Maerl: an important ecosystem engineer

22 Nov 2018

Maerl beds

Pink and twig-like, living maerl is a hard, coral-like seaweed that forms complex carpets on the seabed. These ‘maerl beds’ often form in shallow areas with strong currents and offer a place of shelter for many marine plants and animals such as other seaweeds, sea urchins, sea cucumbers, anemones and bivalve molluscs – some maerl beds have been found to host over 300 species of plants and animals!

Photo: Queen scallop on maerl bed. Credit: Calum Duncan, MCS

Maerl beds represent critical habitat for many commercial types of fish, including herring, and shellfish such as young scallops that are known to seek out living maerl as nursery beds and juvenile cod. For example, a recent study in the Firth of Clyde found that there were higher numbers of Cod in “ shallow, sheltered areas where the seabed was composed of gravels and pebbles that contained maerl”.

Maerl is a type of ‘coralline’ algae, depositing lime (calcium carbonate) in its cell walls as it grows. Maerl beds are therefore also an important blue carbon store, processing carbon from the atmosphere and helping mitigate the impacts of climate change.

Living maerl beds develop on top of dead white maerl gravel that has accumulated over centuries in many areas off Scotland’s west and north coasts and islands. In fact, many of the iconic beaches of western Scotland are made up of fragmented maerl crushed by wave action and bleached by the sun. Scotland also hosts what is considered to be the most extensive maerl beds in the UK – in the Sound of Barra Special Area of Conservation (SAC).

Maerl beds are fragile and slow growing, making them susceptible to the physical disturbance caused by heavy anchors, mooring chains and, particularly, heavy scallop dredging gear. Scientific research has also demonstrated that maerl is also susceptible to sedimentation of organic waste from nearby fish farm cages. Furthermore, it will likely become harder for maerl to form their lime skeletons as the ocean is becoming more acidic as a result of rising carbon dioxide levels. Maerl is also likely to be adversely affected by the temperature rises associated with climate change.

As valuable scallop and cod nurseries that also lock up carbon, protecting and recovering Scotland’s maerl beds is essential to ensuring we manage our seas wisely so that current and future generations enjoy the benefits that they provide. This ‘ecosystem engineer’ creates important habitats that are vital to the survival of other species and have a strong influence over the health and stability of the ecosystem in which they live.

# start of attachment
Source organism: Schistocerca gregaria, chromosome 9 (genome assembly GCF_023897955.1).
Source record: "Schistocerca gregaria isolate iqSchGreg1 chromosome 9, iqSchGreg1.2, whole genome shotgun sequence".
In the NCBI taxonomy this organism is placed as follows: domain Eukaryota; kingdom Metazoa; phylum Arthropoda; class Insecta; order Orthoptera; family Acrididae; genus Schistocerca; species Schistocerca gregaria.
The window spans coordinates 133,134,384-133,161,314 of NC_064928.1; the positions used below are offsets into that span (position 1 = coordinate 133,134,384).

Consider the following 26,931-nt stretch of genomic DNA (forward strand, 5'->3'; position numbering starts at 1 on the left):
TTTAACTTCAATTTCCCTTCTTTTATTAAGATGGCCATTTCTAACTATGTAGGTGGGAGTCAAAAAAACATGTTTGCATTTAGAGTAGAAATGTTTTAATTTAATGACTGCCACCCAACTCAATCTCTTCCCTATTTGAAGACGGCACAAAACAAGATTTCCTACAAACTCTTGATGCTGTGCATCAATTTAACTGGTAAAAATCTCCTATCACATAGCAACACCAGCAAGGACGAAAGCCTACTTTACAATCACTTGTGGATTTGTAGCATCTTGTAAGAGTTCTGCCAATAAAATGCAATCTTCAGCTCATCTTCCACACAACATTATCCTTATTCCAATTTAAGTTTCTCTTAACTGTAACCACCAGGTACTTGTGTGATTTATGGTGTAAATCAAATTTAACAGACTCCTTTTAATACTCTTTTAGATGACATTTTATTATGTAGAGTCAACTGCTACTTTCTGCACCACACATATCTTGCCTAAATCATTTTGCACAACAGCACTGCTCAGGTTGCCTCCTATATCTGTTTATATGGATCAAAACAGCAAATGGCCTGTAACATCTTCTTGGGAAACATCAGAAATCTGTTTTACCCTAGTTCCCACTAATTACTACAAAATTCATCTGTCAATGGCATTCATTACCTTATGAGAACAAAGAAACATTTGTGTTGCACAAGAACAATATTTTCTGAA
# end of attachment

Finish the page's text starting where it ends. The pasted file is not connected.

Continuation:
Maerl beds are listed on the OSPAR list of Threatened and/or declining habitats and are a Priority Marine Feature in Scottish waters. Maerl beds are a feature of several Marine Protected Areas (MPAs), and are protected as a component of sandbank or large shallow bays habitats within Special Areas of Conservation (SACs). Unfortunately recent events in Loch Gairloch have highlighted that vulnerable habitats may be at risk even within MPAs [1], and that appropriate monitoring, compliance measures and on-the-ground survey work are essential to the success of MPAs. The following sites are examples of where statutory and voluntary management measures are in place to protect maerl within Scotland’s MPAs:

  • Loch Sween ncMPA
  • South Arran ncMPA
  • Sound of Arisaig SAC
  • Fetlar to Haroldswick ncMPA
  • Wester Ross ncMPA
  • Wyre and Rousay Sound ncMPA
  • Lucy Bay and Sands SAC
  • Loch Laxford SAC
  • Loch Carron emergency ncMPA

Management measures for other sites designated for maerl are expected to be brought forward in future. The Scottish Government are also looking to improve protection for maerl beds and 10 other Priority Marine Features outside of Marine Protected Areas. You can find out more about the consultation and see our response to the first stage consultation here.


Read more:

Kamenos, N.A, Moor, P.G and Hall-Spener, J.M. (2014). Maerl grounds provide both refuge and high growth potential for juvenile queen scallops (Aequipecten opercularis L.). Journal of Experimental Marine Biology and Ecology. Volume 313:241-254. Access via Science Direct.

Elliot, S.A.M., Turrell, W.R., Heath, M.R. and Bailey, D.M. Juvenile gadoid habitat and ontogenetic shift observations using stereo-video baited cameras. Marine Ecological Progress Series

Seabed conditions key to survival of juvenile cod, haddock and whiting (2017)

Hall-Spencer, J., White, N., Gillespie, E., Gillham, K. and Foggo, A. (2006). Impact of fish farms on maerl beds in Strongly tidal areas. Marine Ecology Progress Series 326:1-9.

MCCIP Maerl Report Card

Sciberras, M., Rizzo, M., Mifsud, J. R., Camilleri, K., Borg, J. A., Lanfranco, E., & Schembri, P. J. (2009). Habitat structure and biological characteristics of a maerl bed off the northeastern coast of the Maltese Islands (central Mediterranean). Marine Biodiversity39(4), 251-264.


[1] Probe into alleged scallop dredging in protected area, BBC News

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